Community members speak out on oil shale | PostIndependent.com
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Community members speak out on oil shale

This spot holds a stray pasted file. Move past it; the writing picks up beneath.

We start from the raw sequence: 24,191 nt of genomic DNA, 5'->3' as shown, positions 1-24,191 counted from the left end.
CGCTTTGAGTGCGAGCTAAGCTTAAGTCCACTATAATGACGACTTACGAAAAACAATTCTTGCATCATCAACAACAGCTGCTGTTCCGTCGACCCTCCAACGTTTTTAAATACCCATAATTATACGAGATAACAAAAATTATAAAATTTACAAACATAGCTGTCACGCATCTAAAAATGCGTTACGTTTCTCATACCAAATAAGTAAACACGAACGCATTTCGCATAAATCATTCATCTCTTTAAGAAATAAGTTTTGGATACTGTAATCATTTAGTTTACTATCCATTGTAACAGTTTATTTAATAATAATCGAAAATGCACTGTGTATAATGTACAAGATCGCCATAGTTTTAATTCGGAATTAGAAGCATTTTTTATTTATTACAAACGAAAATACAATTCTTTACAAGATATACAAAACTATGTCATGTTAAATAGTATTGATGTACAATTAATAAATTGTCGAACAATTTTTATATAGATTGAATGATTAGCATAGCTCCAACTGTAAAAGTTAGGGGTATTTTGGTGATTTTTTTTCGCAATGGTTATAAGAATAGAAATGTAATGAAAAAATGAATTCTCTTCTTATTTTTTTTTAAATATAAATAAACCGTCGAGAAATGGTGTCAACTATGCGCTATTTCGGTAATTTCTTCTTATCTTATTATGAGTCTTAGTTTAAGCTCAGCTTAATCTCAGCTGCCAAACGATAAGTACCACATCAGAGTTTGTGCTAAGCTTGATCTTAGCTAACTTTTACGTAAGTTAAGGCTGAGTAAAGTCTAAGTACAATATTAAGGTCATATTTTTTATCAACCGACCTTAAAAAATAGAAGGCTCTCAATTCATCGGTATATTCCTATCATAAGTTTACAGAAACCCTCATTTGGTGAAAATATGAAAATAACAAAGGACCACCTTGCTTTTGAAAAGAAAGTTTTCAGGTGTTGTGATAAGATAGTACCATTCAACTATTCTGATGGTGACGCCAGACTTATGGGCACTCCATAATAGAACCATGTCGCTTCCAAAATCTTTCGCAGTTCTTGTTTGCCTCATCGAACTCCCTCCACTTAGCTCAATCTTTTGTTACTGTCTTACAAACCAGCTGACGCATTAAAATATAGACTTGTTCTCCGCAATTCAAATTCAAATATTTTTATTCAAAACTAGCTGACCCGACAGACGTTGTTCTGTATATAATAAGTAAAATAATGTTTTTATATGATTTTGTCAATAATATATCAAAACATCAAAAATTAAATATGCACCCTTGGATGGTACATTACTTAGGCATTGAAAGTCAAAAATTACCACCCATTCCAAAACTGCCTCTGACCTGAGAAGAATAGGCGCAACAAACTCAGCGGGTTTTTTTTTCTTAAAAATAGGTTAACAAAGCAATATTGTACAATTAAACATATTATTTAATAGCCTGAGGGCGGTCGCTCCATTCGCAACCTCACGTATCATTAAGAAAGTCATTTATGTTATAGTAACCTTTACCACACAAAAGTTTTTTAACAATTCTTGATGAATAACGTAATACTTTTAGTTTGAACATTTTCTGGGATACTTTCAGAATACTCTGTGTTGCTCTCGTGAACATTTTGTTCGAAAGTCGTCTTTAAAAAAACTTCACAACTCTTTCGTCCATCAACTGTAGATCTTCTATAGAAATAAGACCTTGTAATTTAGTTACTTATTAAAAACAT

RIFLE – A public meeting hosted by the Bureau of Land Management Wednesday drew about 100 people who wanted to know more about the agency’s environmental impact study, which analyzed the potential impacts of commercial oil shale leasing.People expressed concern about air and water quality, the problems that could come with thousands of workers moving into the county and the potential addition of coal-fired power plants to heat the shale.Randy Udall, of the Community Office for Resource Efficiency in Aspen, said oil shale is not the great energy resource it’s made out to be.”Oil shale is the most misunderstood fossil fuel on the planet,” he said. With about one-seventh the energy content of coal and one-tenth of petroleum, there’s a reason it hasn’t been developed in the past.”Oil shale promises so much and delivers so little,” he said.The BLM has been holding public meetings on its programmatic EIS for oil shale and tar sands in Colorado, Wyoming and Utah.Oil shale could provide the United States with its full quota of oil demand for 100 years, said Kent Walter, field manager for the BLM White River Field Office in Meeker.Oil shale deposits in Colorado, Utah and Wyoming are the world’s richest and largest, amounting to approximately 2 trillion barrels, said Jim Edwards, BLM branch chief for solid minerals. Of that, 1.2 trillion barrels are trapped in the Piceance Basin.This week, the BLM announced its selection of eight companies which have applied for research and development leases in the three states. Eight were chosen, and six of them applied to lease 160-acre tracts in southern Rio Blanco County, about 25 to 30 miles southwest of Meeker. Those companies will also be given an preferential right to expand their leases to 4,960-acre commercial leases.Congress mandated commercialization of oil shale, as well as tar sands in northeastern Utah, when it passed the Energy Policy Act this year. The act calls for commercial leasing by 2008.The BLM is also required by the act to set regulations for leasing six months after a record of decision is issued adopting the oil shale EIS.Already at work in the Piceance is Shell Oil, which is developing an in-situ, or in-place, process that heats the shale until the oil or kerogen until it is liquefied then pumped to the surface.Three of the six companies selected for research leases, including Shell, have said they will pursue the in-situ process.Many of those who stood up to comment Wednesday expressed concern over the potential energy demands for the heating process.Udall said 10 coal-fired power plants will be needed in the Piceance Basin to bring the oil out of the ground.”The environmental impacts will be devastating,” he said.Shell, for its part, will go to a larger scale of research with the new research lease, expanding its 5-acre Mahogany Research Project currently running on its own property in the Piceance, Shell spokeswoman Jill Davis said.”Commercial oil shale venture can only work if it is economically viable, environmentally sound and socially sustainable,” she said.A few who worked in the oil shale industry during the boom and bust of the 1970s and ’80s also spoke out at the meeting.Oil shale represents “a huge domestic resource” that will help the country decrease its reliance on imported oil that now stands at 60 percent, said Gary Aho of Rifle. Aho who worked for Cleveland Cliffs, which developed the Colony and Anvil Points oil shale mines in Garfield County. “Our major untapped resources for transportation fuel are coal and oil shale,” he said.He urged the BLM not to offer commercial leases until a technology is proven to be economically feasible.”That’s why it failed in the ’80s … because there was no proven technology,” and companies were forced into large scale development too quickly, he said.”We as locals want to see this done in a slow, purposeful way,” he said.Contact Donna Gray: 945-8515, ext. 510dgray@postindependent.com


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